The film Yesterday was a very compelling movie that made me think further on several different topics, the most dominant topic being that of AIDS. The plot of the film focuses around Yesterday’s realization of and coping with the fact that she has AIDS, however, the actual word “AIDS” is only explicitly said one time during the film (that I caught, please point out another time it is said, if I am incorrect…), when Yesterday is telling the school teacher about a young girl a few villages away who contracted it and her village killed her for it. In each scene where “AIDS” would most likely have been said, it was indirectly filmed, cut out completely, or altered in some way. For example, when Yesterday is at the clinic the first time, the doctor is obviously concerned about something in particular and yet doesn’t say exactly what. This may be understandable, but when Yesterday returns to the clinic after her blood samples have been examined, the scene in which the doctor would explicitly tell Yesterday that she has AIDS is cut out completely, and we go straight to a scene of Yesterday’s facial reaction to the news that we are meant to assume. Additionally, when Yesterday goes to the mines in Johannesburg to inform her husband of the news, the scene of them speaking to each other (before he begins to beat her) is filmed indirectly, from outside the room, where we can’t hear what they are saying to each other, but once again we are meant to assume the word AIDS is used. Finally, when Yesterday is telling the teacher about the doctor’s diagnosis, both of them only refer to it as “the virus”, never explicitly as AIDS until she is speaking about the girl killed in another village. I believe this is a purposeful decision made by the director/screenwriter of the film, in order to convey the fear and possibly the lack of knowledge related to AIDS in South Africa. I also think it was done so that the focus of the film would not be predominantly on the disease itself but on Yesterday’s life and journey instead.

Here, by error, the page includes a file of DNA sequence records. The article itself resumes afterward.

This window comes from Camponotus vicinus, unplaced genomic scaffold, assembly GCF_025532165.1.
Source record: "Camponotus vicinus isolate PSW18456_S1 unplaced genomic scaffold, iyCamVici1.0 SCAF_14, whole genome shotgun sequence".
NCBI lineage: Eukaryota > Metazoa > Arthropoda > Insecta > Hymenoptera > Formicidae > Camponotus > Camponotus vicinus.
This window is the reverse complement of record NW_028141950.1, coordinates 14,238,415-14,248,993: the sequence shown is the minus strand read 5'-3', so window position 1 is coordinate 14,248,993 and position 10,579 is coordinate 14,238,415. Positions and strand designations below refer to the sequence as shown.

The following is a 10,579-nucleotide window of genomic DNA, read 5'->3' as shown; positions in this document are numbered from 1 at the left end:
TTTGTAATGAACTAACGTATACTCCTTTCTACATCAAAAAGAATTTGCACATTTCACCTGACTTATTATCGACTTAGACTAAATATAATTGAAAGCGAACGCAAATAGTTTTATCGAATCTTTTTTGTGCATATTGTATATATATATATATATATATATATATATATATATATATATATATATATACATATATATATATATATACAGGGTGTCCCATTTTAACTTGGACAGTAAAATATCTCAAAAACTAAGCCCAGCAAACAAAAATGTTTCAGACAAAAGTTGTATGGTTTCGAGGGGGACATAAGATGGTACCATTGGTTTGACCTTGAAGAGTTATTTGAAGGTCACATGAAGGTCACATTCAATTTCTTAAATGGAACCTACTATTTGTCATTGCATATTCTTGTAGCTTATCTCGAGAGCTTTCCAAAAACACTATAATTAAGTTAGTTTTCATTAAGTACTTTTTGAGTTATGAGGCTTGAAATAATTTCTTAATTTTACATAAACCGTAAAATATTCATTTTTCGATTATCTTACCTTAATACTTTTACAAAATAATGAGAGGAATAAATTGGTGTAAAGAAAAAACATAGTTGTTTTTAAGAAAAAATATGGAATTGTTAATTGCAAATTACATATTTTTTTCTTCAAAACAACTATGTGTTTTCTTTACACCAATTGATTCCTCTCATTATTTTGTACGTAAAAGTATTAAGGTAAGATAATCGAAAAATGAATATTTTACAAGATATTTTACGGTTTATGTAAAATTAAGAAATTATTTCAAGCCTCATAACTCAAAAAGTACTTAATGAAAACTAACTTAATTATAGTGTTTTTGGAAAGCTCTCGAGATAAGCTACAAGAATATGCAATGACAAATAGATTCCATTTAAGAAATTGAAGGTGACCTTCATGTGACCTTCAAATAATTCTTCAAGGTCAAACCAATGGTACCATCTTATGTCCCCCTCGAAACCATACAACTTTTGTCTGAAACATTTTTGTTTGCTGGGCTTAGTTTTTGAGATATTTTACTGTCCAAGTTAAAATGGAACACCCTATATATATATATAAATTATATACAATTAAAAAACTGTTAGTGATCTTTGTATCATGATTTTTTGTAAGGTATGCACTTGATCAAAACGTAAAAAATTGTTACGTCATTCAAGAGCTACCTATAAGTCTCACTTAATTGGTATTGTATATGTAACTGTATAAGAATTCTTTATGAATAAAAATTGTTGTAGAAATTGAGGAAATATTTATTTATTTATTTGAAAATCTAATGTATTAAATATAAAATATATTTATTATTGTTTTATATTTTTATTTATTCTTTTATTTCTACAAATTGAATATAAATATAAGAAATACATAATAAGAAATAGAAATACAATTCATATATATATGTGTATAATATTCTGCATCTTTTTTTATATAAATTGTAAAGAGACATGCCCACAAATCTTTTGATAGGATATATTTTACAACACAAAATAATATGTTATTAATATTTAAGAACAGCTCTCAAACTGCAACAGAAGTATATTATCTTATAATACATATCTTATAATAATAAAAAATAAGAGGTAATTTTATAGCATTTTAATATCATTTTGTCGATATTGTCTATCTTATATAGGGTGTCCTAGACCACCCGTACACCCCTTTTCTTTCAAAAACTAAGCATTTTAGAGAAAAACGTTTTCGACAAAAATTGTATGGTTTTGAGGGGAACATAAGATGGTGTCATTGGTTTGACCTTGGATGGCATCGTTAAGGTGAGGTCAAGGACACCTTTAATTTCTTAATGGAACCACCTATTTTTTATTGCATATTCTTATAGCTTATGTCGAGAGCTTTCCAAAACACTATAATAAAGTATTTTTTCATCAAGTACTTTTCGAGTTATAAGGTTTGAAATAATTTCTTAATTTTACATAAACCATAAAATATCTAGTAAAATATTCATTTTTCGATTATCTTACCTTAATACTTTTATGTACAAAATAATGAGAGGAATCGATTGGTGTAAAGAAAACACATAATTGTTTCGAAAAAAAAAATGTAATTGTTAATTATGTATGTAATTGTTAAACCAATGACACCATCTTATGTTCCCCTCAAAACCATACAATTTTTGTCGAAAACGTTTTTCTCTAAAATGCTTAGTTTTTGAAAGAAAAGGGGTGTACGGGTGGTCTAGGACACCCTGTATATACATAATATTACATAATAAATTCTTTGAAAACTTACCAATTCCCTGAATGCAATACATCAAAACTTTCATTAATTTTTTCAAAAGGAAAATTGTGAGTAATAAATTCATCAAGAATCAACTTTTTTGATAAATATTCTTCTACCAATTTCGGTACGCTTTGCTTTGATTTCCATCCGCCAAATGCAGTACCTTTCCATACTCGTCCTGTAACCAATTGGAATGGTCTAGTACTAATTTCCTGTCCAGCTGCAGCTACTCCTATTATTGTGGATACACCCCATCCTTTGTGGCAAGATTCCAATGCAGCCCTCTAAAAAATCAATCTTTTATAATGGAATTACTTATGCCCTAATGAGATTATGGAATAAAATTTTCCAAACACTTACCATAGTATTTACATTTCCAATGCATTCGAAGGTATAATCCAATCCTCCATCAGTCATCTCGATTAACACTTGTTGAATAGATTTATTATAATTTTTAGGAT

What are your thoughts?
I just finished reading A Long Way Gone: Memoirs of a Boy Soldier by Ishmael Beah and have to say that it is one of the most intense and moving books I have read in a long time. From start to finish, the story provides an amazing personal account of what it was like to be a child soldier in Sierra Leone’s 11 year long civil war. Here is the link to my full review on amazon.com… http://www.amazon.com/gp/cdp/member-reviews/AQGZUJKRR2JP9/ref=cm_cr_pr_auth_rev?ie=UTF8&sort_by=MostRecentReview
WARNING: SPOILER ALERT!
Throughout my reading of The Memory of Love, I found myself (as a history buff) wanting to know more about the history of Sierra Leone. In particular, I wanted to better understand the civil war that is referenced throughout the novel. My research led me to the following information (there are also some pictures attached)…